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Major Clarence Anderson III was sentenced to 42 months confinement and dismissal from the Air Force after being found guilty of sexual assault.
For those individuals facing court-martial there are four key decisions that need to be explained
in Major Anderson’s case because they pertain to every service member facing court-martial.
- Decision on counsel. Only you can decide who your military lawyer will be.
- Decision to plead not guilty. Only you can decide to plead not guilty or guilty.
- Decision on forum selection. Only you can decide whether a judge or military members decide innocence or guilt.
- Decision whether to testify. Only you can decide whether best for your case if you tell the fact-finder what happened.
Every accused has to make these four decisions, your attorney cannot decide for you. They can only advise. Each of the above mentioned decisions shapes are so fundamental to our notions of an accused’s right to a fair trial that the military judge will ask about each of your decisions in order to clarify during your trial, that you in fact made each of those decisions. In fact, the military judge’s clarification of your rights are one of the few times that the military judge will speak directly to the judge without speaking through the accused’s attorney. Shaping the Battle Field. Each of these decisions will ultimately play a major role in how the trial is decided it should be fairly obvious that your choice of military defense lawyers should be the first and most important decision. Why? Let’s take a look at Major Anderson’s case as an example. Major Anderson’s forum selection is either military judge or military members (jury). In other words they are what is called the fact finder, the people who will ultimately decide guilt or innocence. Equally important is that the entity that decides guilt or innocence will be also decide you sentence if you are found guilty.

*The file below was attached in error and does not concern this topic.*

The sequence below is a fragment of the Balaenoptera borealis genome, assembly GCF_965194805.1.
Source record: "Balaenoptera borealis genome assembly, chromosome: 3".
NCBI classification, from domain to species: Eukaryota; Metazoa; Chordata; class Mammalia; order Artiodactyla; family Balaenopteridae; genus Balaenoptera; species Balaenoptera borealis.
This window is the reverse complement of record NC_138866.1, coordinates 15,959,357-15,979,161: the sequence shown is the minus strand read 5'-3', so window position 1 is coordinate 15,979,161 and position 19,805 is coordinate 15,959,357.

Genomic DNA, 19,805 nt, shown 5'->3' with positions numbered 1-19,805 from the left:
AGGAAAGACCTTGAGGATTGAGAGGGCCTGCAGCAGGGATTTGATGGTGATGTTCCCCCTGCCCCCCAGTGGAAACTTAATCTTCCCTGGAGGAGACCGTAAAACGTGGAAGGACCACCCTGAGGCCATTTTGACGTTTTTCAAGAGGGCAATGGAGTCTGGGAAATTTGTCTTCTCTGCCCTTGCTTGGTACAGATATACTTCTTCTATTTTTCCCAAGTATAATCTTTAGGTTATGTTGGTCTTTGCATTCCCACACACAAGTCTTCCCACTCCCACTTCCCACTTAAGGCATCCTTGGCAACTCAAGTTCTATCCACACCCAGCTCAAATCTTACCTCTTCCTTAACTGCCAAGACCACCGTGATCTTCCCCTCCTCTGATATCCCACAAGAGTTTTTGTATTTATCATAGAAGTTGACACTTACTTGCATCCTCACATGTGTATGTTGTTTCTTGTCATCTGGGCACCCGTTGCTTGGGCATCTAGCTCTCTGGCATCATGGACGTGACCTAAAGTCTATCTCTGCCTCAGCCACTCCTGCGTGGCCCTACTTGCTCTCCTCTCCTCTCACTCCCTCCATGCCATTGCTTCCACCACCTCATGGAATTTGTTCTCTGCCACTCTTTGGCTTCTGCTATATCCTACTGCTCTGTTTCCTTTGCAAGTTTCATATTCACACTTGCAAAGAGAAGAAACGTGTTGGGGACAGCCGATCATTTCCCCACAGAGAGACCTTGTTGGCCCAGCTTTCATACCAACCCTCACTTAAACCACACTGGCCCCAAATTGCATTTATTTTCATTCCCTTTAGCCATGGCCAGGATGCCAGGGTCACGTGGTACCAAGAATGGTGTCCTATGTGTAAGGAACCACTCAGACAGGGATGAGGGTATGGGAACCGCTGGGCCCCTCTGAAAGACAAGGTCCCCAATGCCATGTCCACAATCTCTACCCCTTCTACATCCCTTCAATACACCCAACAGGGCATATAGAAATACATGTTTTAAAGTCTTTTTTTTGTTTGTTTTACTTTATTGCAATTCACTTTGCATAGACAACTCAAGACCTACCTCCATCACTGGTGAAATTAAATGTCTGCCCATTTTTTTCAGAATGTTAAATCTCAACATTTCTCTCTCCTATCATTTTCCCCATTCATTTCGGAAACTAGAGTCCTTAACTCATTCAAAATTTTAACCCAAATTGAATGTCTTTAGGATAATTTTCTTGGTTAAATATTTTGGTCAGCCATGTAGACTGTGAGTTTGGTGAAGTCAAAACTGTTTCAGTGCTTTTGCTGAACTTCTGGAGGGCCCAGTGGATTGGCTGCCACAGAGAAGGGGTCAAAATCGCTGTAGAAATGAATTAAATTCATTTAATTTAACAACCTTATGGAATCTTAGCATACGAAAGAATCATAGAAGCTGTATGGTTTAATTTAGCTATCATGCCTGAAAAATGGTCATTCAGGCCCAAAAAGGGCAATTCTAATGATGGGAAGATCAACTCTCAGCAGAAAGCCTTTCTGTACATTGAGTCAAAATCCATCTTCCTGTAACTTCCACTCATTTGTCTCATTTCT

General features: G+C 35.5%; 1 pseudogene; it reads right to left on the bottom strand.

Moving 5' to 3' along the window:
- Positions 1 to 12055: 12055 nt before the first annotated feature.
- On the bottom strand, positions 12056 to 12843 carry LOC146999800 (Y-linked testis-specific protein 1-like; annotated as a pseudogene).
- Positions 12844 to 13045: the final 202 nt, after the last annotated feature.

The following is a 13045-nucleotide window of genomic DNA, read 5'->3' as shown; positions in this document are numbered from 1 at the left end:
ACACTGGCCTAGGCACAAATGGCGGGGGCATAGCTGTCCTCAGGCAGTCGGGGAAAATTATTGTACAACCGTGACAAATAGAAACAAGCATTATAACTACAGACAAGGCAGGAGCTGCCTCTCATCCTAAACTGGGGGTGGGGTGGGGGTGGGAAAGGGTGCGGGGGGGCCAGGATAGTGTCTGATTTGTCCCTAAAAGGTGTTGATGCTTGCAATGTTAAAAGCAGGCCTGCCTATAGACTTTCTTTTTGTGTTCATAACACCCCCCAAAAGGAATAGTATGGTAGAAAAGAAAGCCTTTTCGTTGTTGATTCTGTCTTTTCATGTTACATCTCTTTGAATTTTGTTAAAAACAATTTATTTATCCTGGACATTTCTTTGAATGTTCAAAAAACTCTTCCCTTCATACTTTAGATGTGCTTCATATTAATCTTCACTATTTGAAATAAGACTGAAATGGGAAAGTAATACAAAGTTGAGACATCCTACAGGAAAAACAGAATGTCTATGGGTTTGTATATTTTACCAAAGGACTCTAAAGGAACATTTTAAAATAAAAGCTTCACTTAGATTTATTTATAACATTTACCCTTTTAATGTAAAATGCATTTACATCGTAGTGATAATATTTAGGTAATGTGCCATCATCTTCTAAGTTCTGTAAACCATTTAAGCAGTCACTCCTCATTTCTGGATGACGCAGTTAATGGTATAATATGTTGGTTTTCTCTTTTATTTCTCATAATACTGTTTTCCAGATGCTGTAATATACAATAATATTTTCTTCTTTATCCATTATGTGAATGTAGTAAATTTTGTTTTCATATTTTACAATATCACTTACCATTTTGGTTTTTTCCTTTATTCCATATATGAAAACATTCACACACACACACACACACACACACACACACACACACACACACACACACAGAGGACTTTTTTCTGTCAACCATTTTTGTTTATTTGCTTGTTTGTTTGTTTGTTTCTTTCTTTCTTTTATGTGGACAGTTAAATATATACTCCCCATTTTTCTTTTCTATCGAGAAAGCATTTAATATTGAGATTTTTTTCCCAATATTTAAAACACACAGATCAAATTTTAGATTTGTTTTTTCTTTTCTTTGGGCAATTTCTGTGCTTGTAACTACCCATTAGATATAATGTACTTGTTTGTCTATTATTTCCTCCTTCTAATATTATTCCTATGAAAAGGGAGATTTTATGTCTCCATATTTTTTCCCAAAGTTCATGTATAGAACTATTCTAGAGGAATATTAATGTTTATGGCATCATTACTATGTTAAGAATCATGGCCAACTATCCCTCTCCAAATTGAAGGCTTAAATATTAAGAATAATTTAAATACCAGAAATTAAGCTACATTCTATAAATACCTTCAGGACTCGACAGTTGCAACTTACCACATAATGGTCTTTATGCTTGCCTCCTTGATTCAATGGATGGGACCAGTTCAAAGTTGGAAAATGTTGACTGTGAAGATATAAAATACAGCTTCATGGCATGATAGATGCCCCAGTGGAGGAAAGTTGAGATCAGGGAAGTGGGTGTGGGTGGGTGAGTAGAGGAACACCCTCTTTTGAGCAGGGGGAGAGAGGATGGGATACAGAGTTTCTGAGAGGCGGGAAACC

He Chose Judge Alone.
In Major Anderson’s case he chose the forum of judge alone. The prevailing thought among defense attorneys is that a jury is almost always more favorable. Why? With an audience of one, there is only one person for the prosecution to persuade that you are guilty beyond a reasonable doubt.
There are plenty of reasons that are case specific that you would choose to go judge alone. The first is that your case involves a highly technical legal defense that will not be understood by a jury of military members. Another is that you believe that you will be found guilty of at least one specification. A jury of military members cannot consider evidence and charges where you were found not guilty. However, there is a fear that the jury of military members will give you a harsher sentence from the residual emotions they have. In Major Anderson’s the convicted conduct occurred over a long period of time. If the judge finds Major Anderson guilty of some but not all, under the law, the defense can reasonably advise their client that they believe his punishment will not be as harsh.
Making the best Decision.
It should be obvious at this point that although you have to make each of the decisions, you still want to make the best decision. When you finally get to trial you will have to rely on the advice of the advocate you have selected and that person needs to have the experience of seeing how each of your could play out. The best strategy is one that is based on experience.
If you are facing court-martial, call for a free consultation with experienced military defense lawyers.
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